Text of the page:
Localization of iron in rice grain using synchrotron X-ray fluorescence microscopy and high resolution secondary ion mass spectrometry

Handle URI:
http://hdl.handle.net/10754/563417
Title:
Localization of iron in rice grain using synchrotron X-ray fluorescence microscopy and high resolution secondary ion mass spectrometry
Authors:
Kyriacou, Bianca; Moore, Katie L.; Paterson, David J.; De Jonge, Martin Daly; Howard, Daryl Lloyd; Stangoulis, James Constantine R; Tester, Mark A. ( 0000-0002-5085-8801 ) ; Lombi, E.; Johnson, Alexander A T
Abstract:
Cereal crops accumulate low levels of iron (Fe) of which only a small fraction (5-10%) is bioavailable in human diets. Extensive co-localization of Fe in outer grain tissues with phytic acid, a strong chelator of metal ions, results in the formation of insoluble complexes that cannot be digested by humans. Here we describe the use of synchrotron X-ray fluorescence microscopy (XFM) and high resolution secondary ion mass spectrometry (NanoSIMS) to map the distribution of Fe, zinc (Zn), phosphorus (P) and other elements in the aleurone and subaleurone layers of mature grain from wild-type and an Fe-enriched line of rice (Oryza sativa L.). The results obtained from both XFM and NanoSIMS indicated that most Fe was co-localized with P (indicative of phytic acid) in the aleurone layer but that a small amount of Fe, often present as "hotspots", extended further into the subaleurone and outer endosperm in a pattern that was not co-localized with P. We hypothesize that Fe in subaleurone and outer endosperm layers of rice grain could be bound to low molecular weight chelators such as nicotianamine and/or deoxymugineic acid. © 2014.
KAUST Department:
Biological and Environmental Sciences and Engineering (BESE) Division; Center for Desert Agriculture; Bioscience Program; The Salt Lab
Publisher:
Elsevier BV
Journal:
Journal of Cereal Science
Issue Date:
Mar-2014
DOI:
10.1016/j.jcs.2013.12.006
Type:
Article
ISSN:
07335210
Appears in Collections:
Articles; Bioscience Program; Center for Desert Agriculture; Biological and Environmental Sciences and Engineering (BESE) Division

Full metadata record

DC FieldValue Language
dc.contributor.authorKyriacou, Biancaen
dc.contributor.authorMoore, Katie L.en
dc.contributor.authorPaterson, David J.en
dc.contributor.authorDe Jonge, Martin Dalyen
dc.contributor.authorHoward, Daryl Lloyden
dc.contributor.authorStangoulis, James Constantine Ren
dc.contributor.authorTester, Mark A.en
dc.contributor.authorLombi, E.en
dc.contributor.authorJohnson, Alexander A Ten
dc.date.accessioned2015-08-03T11:50:56Zen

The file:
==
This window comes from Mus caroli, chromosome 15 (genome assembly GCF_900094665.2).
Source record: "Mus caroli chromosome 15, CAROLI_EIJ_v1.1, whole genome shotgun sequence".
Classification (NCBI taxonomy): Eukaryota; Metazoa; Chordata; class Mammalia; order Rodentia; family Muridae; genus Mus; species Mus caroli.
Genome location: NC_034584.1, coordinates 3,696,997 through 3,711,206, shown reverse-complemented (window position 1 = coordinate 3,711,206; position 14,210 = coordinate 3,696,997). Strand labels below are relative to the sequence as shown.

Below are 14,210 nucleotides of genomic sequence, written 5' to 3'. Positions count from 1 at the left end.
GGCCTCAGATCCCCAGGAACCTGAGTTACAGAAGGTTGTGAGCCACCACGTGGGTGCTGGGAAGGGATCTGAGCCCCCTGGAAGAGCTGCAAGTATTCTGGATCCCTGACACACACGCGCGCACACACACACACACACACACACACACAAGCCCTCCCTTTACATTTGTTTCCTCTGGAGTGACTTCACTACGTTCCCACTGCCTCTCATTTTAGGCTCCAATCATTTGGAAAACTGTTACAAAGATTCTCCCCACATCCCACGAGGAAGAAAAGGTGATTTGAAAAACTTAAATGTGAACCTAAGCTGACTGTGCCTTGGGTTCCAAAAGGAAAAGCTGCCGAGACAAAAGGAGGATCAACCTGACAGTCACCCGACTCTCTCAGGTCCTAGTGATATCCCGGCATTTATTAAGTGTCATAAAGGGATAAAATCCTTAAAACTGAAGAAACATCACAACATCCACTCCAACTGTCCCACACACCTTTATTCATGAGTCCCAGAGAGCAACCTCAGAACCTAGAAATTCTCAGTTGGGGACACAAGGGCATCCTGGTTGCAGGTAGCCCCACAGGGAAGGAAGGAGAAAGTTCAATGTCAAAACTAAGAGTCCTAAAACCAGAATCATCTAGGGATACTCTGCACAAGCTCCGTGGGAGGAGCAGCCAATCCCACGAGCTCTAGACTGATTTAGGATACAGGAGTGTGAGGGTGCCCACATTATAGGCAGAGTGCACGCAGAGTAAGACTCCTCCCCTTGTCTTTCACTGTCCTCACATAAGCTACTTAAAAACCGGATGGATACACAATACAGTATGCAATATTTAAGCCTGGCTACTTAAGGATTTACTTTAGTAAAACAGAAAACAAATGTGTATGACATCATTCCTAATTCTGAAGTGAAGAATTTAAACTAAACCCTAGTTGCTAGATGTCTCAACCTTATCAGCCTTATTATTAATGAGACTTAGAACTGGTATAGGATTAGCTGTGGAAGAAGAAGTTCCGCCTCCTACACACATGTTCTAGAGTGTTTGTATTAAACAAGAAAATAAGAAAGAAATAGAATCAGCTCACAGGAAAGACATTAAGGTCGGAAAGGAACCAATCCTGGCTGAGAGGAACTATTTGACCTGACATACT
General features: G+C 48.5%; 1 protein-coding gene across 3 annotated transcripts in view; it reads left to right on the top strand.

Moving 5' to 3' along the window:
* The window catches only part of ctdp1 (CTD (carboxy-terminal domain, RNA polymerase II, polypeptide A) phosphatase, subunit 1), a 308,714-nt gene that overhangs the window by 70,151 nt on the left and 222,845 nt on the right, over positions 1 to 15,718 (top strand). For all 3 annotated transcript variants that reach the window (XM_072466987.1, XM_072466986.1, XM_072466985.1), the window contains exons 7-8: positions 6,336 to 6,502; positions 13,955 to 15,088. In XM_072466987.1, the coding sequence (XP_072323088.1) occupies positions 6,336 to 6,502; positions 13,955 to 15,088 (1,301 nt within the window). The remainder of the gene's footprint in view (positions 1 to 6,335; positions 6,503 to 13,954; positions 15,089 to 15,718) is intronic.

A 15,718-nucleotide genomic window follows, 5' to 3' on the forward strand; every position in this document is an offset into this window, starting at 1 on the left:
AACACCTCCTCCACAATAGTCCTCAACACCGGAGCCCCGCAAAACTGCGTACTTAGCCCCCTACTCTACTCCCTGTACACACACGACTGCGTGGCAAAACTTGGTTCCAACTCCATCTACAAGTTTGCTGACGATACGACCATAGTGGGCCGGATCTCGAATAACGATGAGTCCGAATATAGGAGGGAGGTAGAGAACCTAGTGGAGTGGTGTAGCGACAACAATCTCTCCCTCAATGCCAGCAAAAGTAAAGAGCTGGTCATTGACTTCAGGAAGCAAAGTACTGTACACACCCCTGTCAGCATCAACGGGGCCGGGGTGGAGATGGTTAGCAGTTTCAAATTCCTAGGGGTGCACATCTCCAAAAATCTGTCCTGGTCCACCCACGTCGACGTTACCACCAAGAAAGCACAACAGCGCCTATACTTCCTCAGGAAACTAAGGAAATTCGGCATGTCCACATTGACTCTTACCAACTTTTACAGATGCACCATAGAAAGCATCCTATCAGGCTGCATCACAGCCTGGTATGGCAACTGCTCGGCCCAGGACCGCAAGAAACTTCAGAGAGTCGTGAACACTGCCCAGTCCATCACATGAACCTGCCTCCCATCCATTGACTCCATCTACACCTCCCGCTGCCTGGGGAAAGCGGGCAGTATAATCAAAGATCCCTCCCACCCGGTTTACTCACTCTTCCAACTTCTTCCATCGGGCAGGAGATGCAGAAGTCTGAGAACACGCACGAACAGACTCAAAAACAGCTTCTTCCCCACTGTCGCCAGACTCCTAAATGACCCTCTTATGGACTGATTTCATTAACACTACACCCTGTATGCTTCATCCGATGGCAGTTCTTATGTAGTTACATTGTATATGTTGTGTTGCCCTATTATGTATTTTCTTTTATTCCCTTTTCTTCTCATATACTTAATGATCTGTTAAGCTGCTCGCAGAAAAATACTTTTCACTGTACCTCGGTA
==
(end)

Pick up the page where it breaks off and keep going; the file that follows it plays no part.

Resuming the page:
dc.date.available2015-08-03T11:50:56Zen
dc.date.issued2014-03en
dc.identifier.issn07335210en
dc.identifier.doi10.1016/j.jcs.2013.12.006en
dc.identifier.urihttp://hdl.handle.net/10754/563417en
dc.description.abstractCereal crops accumulate low levels of iron (Fe) of which only a small fraction (5-10%) is bioavailable in human diets. Extensive co-localization of Fe in outer grain tissues with phytic acid, a strong chelator of metal ions, results in the formation of insoluble complexes that cannot be digested by humans. Here we describe the use of synchrotron X-ray fluorescence microscopy (XFM) and high resolution secondary ion mass spectrometry (NanoSIMS) to map the distribution of Fe, zinc (Zn), phosphorus (P) and other elements in the aleurone and subaleurone layers of mature grain from wild-type and an Fe-enriched line of rice (Oryza sativa L.). The results obtained from both XFM and NanoSIMS indicated that most Fe was co-localized with P (indicative of phytic acid) in the aleurone layer but that a small amount of Fe, often present as "hotspots", extended further into the subaleurone and outer endosperm in a pattern that was not co-localized with P. We hypothesize that Fe in subaleurone and outer endosperm layers of rice grain could be bound to low molecular weight chelators such as nicotianamine and/or deoxymugineic acid. © 2014.en
dc.publisherElsevier BVen
dc.subjectBioavailabilityen
dc.subjectBiofortificationen
dc.subjectIP6en
dc.subjectPhytateen
dc.titleLocalization of iron in rice grain using synchrotron X-ray fluorescence microscopy and high resolution secondary ion mass spectrometryen
dc.typeArticleen
dc.contributor.departmentBiological and Environmental Sciences and Engineering (BESE) Divisionen
dc.contributor.departmentCenter for Desert Agricultureen
dc.contributor.departmentBioscience Programen
dc.contributor.departmentThe Salt Laben
dc.identifier.journalJournal of Cereal Scienceen
dc.contributor.institutionSchool of Biological Sciences, Flinders University of South Australia, GPO Box 2100, SA 5001, Australiaen
dc.contributor.institutionDepartment of Materials, University of Oxford, Parks Road, Oxford OX1 3PH, United Kingdomen
dc.contributor.institutionAustralian Synchrotron, X-ray Fluorescence Microscopy, 800 Blackburn Road, Clayton, VIC 3168, Australiaen
dc.contributor.institutionCentre for Environmental Risk Assessment and Remediation, University of South Australia, Building X, Mawson Lakes Campus, Mawson Lakes, SA 5095, Australiaen
dc.contributor.institutionAustralian Centre for Plant Functional Genomics, University of Adelaide, PMB1, Glen Osmond, SA 5064, Australiaen
dc.contributor.institutionSchool of Botany, University of Melbourne, Victoria 3010, Australiaen
kaust.authorTester, Mark A.en
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